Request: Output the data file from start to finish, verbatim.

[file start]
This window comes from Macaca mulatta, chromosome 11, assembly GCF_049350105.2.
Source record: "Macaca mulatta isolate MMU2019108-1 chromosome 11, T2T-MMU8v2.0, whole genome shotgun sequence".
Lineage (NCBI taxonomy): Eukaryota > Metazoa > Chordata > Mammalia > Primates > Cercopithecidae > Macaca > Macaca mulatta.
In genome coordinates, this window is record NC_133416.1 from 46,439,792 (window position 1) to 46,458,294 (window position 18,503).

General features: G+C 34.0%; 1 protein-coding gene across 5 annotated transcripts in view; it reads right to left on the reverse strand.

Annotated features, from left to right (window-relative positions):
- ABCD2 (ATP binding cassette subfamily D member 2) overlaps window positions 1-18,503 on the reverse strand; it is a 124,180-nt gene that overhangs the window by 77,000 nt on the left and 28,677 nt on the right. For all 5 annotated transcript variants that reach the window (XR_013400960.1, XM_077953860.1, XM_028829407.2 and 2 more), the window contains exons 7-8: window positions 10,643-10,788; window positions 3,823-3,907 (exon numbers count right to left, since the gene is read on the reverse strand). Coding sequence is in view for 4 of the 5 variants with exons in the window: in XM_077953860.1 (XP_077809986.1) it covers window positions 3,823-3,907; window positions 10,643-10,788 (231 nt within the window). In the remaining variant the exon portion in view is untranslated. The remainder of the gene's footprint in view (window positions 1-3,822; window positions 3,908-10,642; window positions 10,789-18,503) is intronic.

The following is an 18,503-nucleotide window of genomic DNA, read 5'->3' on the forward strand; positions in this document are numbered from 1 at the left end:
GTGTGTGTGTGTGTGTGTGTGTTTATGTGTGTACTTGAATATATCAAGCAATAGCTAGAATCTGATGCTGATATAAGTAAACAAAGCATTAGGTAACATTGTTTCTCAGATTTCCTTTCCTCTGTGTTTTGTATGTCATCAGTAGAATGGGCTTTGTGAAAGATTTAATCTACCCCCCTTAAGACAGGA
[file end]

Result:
This window comes from Macaca mulatta, chromosome 11, assembly GCF_049350105.2.
Source record: "Macaca mulatta isolate MMU2019108-1 chromosome 11, T2T-MMU8v2.0, whole genome shotgun sequence".
Lineage (NCBI taxonomy): Eukaryota > Metazoa > Chordata > Mammalia > Primates > Cercopithecidae > Macaca > Macaca mulatta.
In genome coordinates, this window is record NC_133416.1 from 46,439,792 (window position 1) to 46,458,294 (window position 18,503).

General features: G+C 34.0%; 1 protein-coding gene across 5 annotated transcripts in view; it reads right to left on the reverse strand.

Annotated features, from left to right (window-relative positions):
- ABCD2 (ATP binding cassette subfamily D member 2) overlaps window positions 1-18,503 on the reverse strand; it is a 124,180-nt gene that overhangs the window by 77,000 nt on the left and 28,677 nt on the right. For all 5 annotated transcript variants that reach the window (XR_013400960.1, XM_077953860.1, XM_028829407.2 and 2 more), the window contains exons 7-8: window positions 10,643-10,788; window positions 3,823-3,907 (exon numbers count right to left, since the gene is read on the reverse strand). Coding sequence is in view for 4 of the 5 variants with exons in the window: in XM_077953860.1 (XP_077809986.1) it covers window positions 3,823-3,907; window positions 10,643-10,788 (231 nt within the window). In the remaining variant the exon portion in view is untranslated. The remainder of the gene's footprint in view (window positions 1-3,822; window positions 3,908-10,642; window positions 10,789-18,503) is intronic.

The following is an 18,503-nucleotide window of genomic DNA, read 5'->3' on the forward strand; positions in this document are numbered from 1 at the left end:
GTGTGTGTGTGTGTGTGTGTGTTTATGTGTGTACTTGAATATATCAAGCAATAGCTAGAATCTGATGCTGATATAAGTAAACAAAGCATTAGGTAACATTGTTTCTCAGATTTCCTTTCCTCTGTGTTTTGTATGTCATCAGTAGAATGGGCTTTGTGAAAGATTTAATCTACCCCCCTTAAGACAGGA